On the shape of giant soap bubbles

Edited by David A. Weitz, Harvard University, Cambridge, MA, and approved January 19, 2017 (received for review October 14, 2016)
February 21, 2017
114 (10) 2515-2519

Significance

Surface tension dictates the spherical cap shape of small sessile drops, whereas gravity flattens larger drops into millimeter-thick flat puddles. In contrast with drops, soap bubbles remain spherical at much larger sizes. However, we demonstrate experimentally and theoretically that meter-sized bubbles also flatten under their weight, and we compute their shapes. We find that mechanics does not impose a maximum height for large soap bubbles, but, in practice, the physicochemical properties of surfactants limit the access to this self-similar regime where the height grows as the radius to the power 2/3. An exact analogy shows that the shape of giant soap bubbles is nevertheless realized by large inflatable structures.

Abstract

We study the effect of gravity on giant soap bubbles and show that it becomes dominant above the critical size =a2/e0, where e0 is the mean thickness of the soap film and a=γb/ρg is the capillary length (γb stands for vapor–liquid surface tension, and ρ stands for the liquid density). We first show experimentally that large soap bubbles do not retain a spherical shape but flatten when increasing their size. A theoretical model is then developed to account for this effect, predicting the shape based on mechanical equilibrium. In stark contrast to liquid drops, we show that there is no mechanical limit of the height of giant bubble shapes. In practice, the physicochemical constraints imposed by surfactant molecules limit the access to this large asymptotic domain. However, by an exact analogy, it is shown how the giant bubble shapes can be realized by large inflatable structures.

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Acknowledgments

We thank Tomas Bohr for organizing the 2013 Krogerup Summer School that initiated the collaboration between Paris and Twente. We also thank Isabelle Cantat for her input on the stability of soap films and for her constructive criticism of the initial version of our work.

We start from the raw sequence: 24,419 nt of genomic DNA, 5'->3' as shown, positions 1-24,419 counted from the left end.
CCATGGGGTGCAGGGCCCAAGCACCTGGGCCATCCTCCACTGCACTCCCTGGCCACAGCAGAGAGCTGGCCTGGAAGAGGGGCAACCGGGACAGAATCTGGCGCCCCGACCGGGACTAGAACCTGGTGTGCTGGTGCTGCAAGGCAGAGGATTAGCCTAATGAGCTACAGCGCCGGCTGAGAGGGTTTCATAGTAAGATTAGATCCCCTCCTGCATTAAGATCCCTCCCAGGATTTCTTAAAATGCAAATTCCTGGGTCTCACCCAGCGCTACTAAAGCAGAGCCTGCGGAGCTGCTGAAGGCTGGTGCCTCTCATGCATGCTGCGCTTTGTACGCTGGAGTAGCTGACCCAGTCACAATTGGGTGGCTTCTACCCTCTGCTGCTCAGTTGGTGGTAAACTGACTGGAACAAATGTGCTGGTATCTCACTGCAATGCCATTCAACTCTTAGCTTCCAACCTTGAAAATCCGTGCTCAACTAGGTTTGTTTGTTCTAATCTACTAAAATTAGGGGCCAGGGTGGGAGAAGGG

Supporting Information

Supporting Information (PDF)

References

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Information & Authors

Information

Published in

Go to Proceedings of the National Academy of Sciences
Proceedings of the National Academy of Sciences
Vol. 114 | No. 10
March 7, 2017
PubMed: 28223485

Classifications

Submission history

Published online: February 21, 2017
Published in issue: March 7, 2017

Keywords

  1. soap bubbles
  2. Marangoni stress
  3. self-similarity

Acknowledgments

We thank Tomas Bohr for organizing the 2013 Krogerup Summer School that initiated the collaboration between Paris and Twente. We also thank Isabelle Cantat for her input on the stability of soap films and for her constructive criticism of the initial version of our work.

Notes

This article is a PNAS Direct Submission.

Authors

Affiliations

Caroline Cohen1
Laboratoire d’Hydrodynamique de l’X, UMR 7646 CNRS, École Polytechnique, 91128 Palaiseau Cedex, France;
Baptiste Darbois Texier1
Laboratoire d’Hydrodynamique de l’X, UMR 7646 CNRS, École Polytechnique, 91128 Palaiseau Cedex, France;
Etienne Reyssat2 [email protected]
Laboratoire de Physique et Mécanique des Milieux Hétérogènes (PMMH), UMR 7636 du CNRS, ESPCI Paris/Paris Sciences et Lettres (PSL) Research University/Sorbonne Universités/Université Paris Diderot, 75005 Paris, France;
Jacco H. Snoeijer
Physics of Fluids Group, University of Twente, 7500 AE Enschede, The Netherlands;
MESA+ Institute for Nanotechnology, University of Twente, 7500 AE Enschede, The Netherlands;
Department of Applied Physics, Eindhoven University of Technology, 5600 MB, Eindhoven, The Netherlands
David Quéré
Laboratoire de Physique et Mécanique des Milieux Hétérogènes (PMMH), UMR 7636 du CNRS, ESPCI Paris/Paris Sciences et Lettres (PSL) Research University/Sorbonne Universités/Université Paris Diderot, 75005 Paris, France;
Christophe Clanet
Laboratoire d’Hydrodynamique de l’X, UMR 7646 CNRS, École Polytechnique, 91128 Palaiseau Cedex, France;

Notes

2
To whom correspondence should be addressed. Email: [email protected].
Author contributions: C. Cohen, B.D.T., and C. Clanet designed research; C. Cohen, B.D.T., E.R., J.H.S., and C. Clanet performed research; C. Cohen, B.D.T., E.R., J.H.S., D.Q., and C. Clanet analyzed data; and C. Cohen, B.D.T., E.R., J.H.S., and C. Clanet wrote the paper.
1
C. Cohen and B.D.T. contributed equally to this work.

Competing Interests

The authors declare no conflict of interest.

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    On the shape of giant soap bubbles
    Proceedings of the National Academy of Sciences
    • Vol. 114
    • No. 10
    • pp. 2431-E2067

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